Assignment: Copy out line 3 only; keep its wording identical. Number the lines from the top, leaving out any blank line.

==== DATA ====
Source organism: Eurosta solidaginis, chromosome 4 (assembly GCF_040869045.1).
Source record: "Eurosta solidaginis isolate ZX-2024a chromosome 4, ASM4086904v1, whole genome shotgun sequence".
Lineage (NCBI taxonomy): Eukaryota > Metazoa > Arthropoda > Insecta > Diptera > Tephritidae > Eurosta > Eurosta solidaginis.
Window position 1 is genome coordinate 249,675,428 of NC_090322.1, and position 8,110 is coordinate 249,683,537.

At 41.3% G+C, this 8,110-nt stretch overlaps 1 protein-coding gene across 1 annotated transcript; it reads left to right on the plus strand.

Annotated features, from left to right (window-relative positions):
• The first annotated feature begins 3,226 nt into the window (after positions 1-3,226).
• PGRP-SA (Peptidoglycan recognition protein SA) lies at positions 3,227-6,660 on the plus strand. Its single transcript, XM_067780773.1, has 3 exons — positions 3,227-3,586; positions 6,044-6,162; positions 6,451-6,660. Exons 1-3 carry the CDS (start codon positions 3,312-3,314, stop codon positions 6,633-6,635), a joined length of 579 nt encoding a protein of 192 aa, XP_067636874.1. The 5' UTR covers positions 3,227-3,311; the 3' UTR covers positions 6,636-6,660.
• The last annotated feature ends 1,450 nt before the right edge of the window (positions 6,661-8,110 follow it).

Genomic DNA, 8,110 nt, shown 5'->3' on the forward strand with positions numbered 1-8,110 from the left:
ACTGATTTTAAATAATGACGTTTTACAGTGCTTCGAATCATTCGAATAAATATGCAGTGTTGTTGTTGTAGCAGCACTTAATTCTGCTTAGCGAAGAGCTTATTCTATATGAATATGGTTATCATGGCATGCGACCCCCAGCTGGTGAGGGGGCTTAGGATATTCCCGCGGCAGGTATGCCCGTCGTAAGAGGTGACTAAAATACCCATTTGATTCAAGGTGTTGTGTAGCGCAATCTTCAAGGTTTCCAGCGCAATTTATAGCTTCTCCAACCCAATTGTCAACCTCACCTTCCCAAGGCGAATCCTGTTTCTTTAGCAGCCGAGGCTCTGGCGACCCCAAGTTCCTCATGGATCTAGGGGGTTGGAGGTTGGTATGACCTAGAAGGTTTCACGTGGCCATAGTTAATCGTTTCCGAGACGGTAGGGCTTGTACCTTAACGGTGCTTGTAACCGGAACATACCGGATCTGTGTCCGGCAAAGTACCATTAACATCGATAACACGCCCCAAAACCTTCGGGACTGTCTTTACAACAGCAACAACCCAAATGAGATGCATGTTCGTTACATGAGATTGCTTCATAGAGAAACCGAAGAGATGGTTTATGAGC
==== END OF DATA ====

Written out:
Lineage (NCBI taxonomy): Eukaryota > Metazoa > Arthropoda > Insecta > Diptera > Tephritidae > Eurosta > Eurosta solidaginis.